The three A's of the digital book business for people already in the game

Mark Coker, founder of Smashwords
Mark Coker, founder of Smashwords


So, you’ve already published on KDP, played around with free days, adjusted the prices of your book/s, Tweeted, FB’d, etc.

That is so 2012.

What’s next?

Here are my three A’s of the 2013 digital book business for those already in the game.

1. Advertising.

Whoa, you say.  I thought social media turned all writers into best-selling authors without having to spend a red cent.

You thought wrong.

The advertising prong has two components.  First is advertising you buy on third party sites. The challenge here is to find a paid promotion that will generate more revenue in book sales for you than the ad costs.

Good luck.

The second prong is when other people pay you to advertise on your site.

Sounds like a good plan, right?

It is except that to make your site attractive to advertisers you first have to develop a strong following, a good number of what the SEO guys call “unique visitors.”

To execute the second prong you must develop a site, provide tons of fresh content on it and keep at it long enough for people to find you.

That should consume most of 2013.

2. Ancillary services for authors.

Mark Coker, founder of Smashwords, published his 2013 predictions a few days ago.  He listed twenty-one trends (read Coker’s blog here). One that really caught my eye was number 14.

14.  In the self-publishing gold rush, more money will be made in author services than in book sales

With the shift to self-publishing, writers must carry the publishing burdens once borne by traditional publishers, such as the cost of editing, proofing, book production, packaging, and distribution, as well as backoffice tasks such as accounts receivable, accounts payable and year-end tax reporting.  Third parties are building businesses to serve the needs of indie authors.  Most indie ebooks sell poorly at first, so it’s not uncommon that writers will invest an amount of money in their books that far exceeds their near term return.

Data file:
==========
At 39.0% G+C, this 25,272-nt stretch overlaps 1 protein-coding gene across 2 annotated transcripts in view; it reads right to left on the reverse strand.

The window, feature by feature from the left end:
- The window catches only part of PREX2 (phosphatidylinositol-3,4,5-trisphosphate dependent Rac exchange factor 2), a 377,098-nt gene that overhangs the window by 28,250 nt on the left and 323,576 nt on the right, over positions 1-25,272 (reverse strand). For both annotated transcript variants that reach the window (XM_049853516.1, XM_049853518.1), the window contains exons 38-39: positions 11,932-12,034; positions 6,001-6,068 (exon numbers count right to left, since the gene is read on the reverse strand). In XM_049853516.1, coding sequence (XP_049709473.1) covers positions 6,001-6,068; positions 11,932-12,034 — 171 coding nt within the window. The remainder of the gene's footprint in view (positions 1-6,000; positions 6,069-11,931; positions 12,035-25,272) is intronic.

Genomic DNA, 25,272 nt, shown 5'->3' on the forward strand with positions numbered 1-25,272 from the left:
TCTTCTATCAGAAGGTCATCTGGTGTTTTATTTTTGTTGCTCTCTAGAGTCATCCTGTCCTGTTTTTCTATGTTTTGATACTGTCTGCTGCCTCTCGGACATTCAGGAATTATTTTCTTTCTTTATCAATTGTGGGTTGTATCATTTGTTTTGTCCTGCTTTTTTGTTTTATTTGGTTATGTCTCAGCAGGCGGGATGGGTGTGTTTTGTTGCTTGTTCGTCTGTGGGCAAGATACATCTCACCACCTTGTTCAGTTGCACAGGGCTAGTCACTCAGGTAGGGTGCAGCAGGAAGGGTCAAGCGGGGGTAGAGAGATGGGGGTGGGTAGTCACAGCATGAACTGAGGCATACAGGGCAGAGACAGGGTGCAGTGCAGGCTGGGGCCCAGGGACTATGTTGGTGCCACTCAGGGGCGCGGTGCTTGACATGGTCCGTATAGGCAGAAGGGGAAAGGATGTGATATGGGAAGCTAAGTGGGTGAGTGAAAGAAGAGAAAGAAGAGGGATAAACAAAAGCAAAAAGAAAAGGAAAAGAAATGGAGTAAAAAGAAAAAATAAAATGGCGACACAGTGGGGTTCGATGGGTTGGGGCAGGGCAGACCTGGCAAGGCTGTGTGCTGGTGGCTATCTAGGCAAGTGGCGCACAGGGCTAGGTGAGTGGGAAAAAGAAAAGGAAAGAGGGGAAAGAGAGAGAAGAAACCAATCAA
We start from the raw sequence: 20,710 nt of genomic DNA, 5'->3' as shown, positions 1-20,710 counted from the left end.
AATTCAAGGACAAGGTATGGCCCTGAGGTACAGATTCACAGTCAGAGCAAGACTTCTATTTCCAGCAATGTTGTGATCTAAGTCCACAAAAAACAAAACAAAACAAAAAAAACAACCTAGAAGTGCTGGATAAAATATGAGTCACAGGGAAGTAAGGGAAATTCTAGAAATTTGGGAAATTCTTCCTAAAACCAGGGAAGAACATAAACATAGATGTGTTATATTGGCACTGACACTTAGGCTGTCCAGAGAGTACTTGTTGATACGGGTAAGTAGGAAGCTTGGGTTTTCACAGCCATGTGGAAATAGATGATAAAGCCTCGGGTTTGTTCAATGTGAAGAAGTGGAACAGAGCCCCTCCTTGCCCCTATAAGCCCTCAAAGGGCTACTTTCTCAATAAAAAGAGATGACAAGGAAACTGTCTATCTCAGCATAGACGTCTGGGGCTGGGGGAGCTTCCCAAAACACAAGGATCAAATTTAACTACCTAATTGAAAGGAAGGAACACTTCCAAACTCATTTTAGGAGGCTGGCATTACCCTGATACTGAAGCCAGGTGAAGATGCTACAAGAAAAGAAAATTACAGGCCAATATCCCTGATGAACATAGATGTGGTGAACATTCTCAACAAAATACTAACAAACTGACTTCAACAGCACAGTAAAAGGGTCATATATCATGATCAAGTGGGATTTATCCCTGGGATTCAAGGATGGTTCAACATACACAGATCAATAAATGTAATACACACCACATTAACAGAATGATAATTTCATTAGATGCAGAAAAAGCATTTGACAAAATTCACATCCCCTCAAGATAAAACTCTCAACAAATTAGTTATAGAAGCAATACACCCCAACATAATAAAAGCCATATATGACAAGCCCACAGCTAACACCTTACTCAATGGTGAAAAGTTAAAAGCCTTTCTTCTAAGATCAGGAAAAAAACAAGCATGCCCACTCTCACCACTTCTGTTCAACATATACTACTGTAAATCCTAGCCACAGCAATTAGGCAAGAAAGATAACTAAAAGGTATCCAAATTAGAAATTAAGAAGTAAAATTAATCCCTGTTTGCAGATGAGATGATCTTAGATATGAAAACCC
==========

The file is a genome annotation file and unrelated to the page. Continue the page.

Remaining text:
This is a problem.  Writers want to publish books that reach readers, but to reach readers they must produce books that are as good or better than what the big NY publishers are putting out.  This means writers must invest time and talent in their books, and if outside talent is required, it usually costs money.  With this burgeoning demand for professional publishing services, thousands of service providers will open up virtual author services shops in 2013.  The challenge for writers is to procure the highest quality services at the lowest cost.  Plenty of scamsters and over-priced service providers will be standing by to help.

He may very well be right about that.  As more people flood into Indie publishing works that rank high on production value will stand out from books that look homemade. This means the cottage industries of editing, formatting, cover designing, etc., that do a good job at a fair price should flourish.  Investing in these services is one of the best way an author invests in herself.

If you have the ability to provide these ancillary services to authors, it’s time to hang out your shingle.

3. Authoring more books.

From what I have read, the one idea more people agree on than any other in the digital book business is that an author needs multiple books in order to be successful.  To put it the other way, the one book author has the toughest time of it. If you have just finished your first book, start your next one. If you have five books behind you, get number six ready.  Have at least one book in progress all the time.

Happy New Year.

Never give up.

(Stephen Woodfin is an attorney and author.  He has written five novels and has three more in the works. Click here to visit his Amazon author page.)



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